• Milk contains other nutrients, including vitamin D, vitamin A, B12, potassium, magnesium, and protein, that are essential to healthy bone and tooth development.

The NICHD bases its recommendations on the 1994 National Institutes of Health (NIH) Consensus Development Conference on Optimal Calcium Intake, and on additional guidance from the 2000 NIH Consensus Development Conference on Osteoporosis Prevention, Diagnosis, and Therapy. "If you don't drink milk, it's important to get calcium from other sources, like other dairy products, green leafy vegetables, and foods with added calcium," explained Dr. Alexander.

The Milk Matters campaign offers a variety of free materials on the importance of calcium in the diets of children and teens. Brochures, booklets, fact sheets, coloring books, stickers, and posters are among those items available on its recently revamped Web site, most in both English and Spanish. The Milk Matters web site, www.nichd.nih.gov/milkmatters, is also an excellent source for information on calcium for health care professionals.

The site includes:

  • Why Milk Matters — explains why children and teens need calcium and why milk is the NICHD's preferred source for dietary calcium; also provides a history of the Milk Matters campaign and lists some of the groups that partner with the NICHD on certain activities.
  • Why Calcium — explains why calcium is so important, how much calcium children and teens need, and how physical activity plays a role in building strong bones; also lists foods that are sources of calcium and provides facts about lactose intolerance and calcium supplements.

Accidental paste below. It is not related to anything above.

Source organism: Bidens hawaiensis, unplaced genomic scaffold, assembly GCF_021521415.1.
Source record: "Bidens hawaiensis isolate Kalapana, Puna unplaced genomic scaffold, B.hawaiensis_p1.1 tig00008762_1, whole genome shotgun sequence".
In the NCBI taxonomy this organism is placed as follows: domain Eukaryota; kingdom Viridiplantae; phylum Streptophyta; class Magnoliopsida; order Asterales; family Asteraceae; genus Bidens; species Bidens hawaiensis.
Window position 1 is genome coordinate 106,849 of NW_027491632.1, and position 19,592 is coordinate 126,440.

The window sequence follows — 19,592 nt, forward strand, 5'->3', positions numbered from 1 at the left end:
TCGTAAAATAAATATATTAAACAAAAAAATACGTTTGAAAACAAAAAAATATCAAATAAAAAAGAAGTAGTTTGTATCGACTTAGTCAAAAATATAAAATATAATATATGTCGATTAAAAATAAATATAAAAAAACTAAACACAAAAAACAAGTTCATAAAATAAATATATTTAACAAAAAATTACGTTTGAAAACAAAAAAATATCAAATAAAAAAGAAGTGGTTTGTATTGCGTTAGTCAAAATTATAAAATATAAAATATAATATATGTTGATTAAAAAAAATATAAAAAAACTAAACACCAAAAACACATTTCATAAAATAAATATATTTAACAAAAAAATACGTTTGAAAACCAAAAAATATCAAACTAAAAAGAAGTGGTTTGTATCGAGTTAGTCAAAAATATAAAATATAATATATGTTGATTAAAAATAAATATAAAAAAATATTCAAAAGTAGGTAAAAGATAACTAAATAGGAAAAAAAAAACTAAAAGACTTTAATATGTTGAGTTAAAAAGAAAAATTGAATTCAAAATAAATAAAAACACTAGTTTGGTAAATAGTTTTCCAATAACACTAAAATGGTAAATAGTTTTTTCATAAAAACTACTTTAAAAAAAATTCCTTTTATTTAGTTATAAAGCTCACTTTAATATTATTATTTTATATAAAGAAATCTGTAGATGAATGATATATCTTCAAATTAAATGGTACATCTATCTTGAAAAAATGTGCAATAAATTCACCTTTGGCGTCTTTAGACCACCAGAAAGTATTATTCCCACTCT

• Health Research — provides summaries for NICHD research projects that focus on calcium and healthy development, as well as a calendar of calcium-related events, conferences, and meetings; also offers materials for health care professionals on different topics related to calcium and bone health.
  • Media Information — indicates how reporters, producers, announcers, and other members of the media can get information about the Milk Matters campaign.
  • Publications and Materials — includes online versions of all the Milk Matters materials to view, download, print, and order.
  • Kids & Teens — this newly developed section of the Web site provides an interactive place for children and teens to learn more about calcium. It includes games, quizzes, and other activities related to calcium and milk, as well as fun ways to build strong and healthy bones and teeth.
  • Salud! Con Leche — is the Spanish version of the Milk Matters Web site. This portion of the site offers all the information and materials from the Milk Matters campaign in Spanish, to allow this important health message to reach a larger audience.

The NICHD also supports research and encourages outreach to better understand and promote the importance of calcium in Americans' diets.

For more information on the Milk Matters campaign, contact the NICHD Clearinghouse at 1-800-370-2943, or visit the campaign Web site at www.nichd.nih.gov/milkmatters.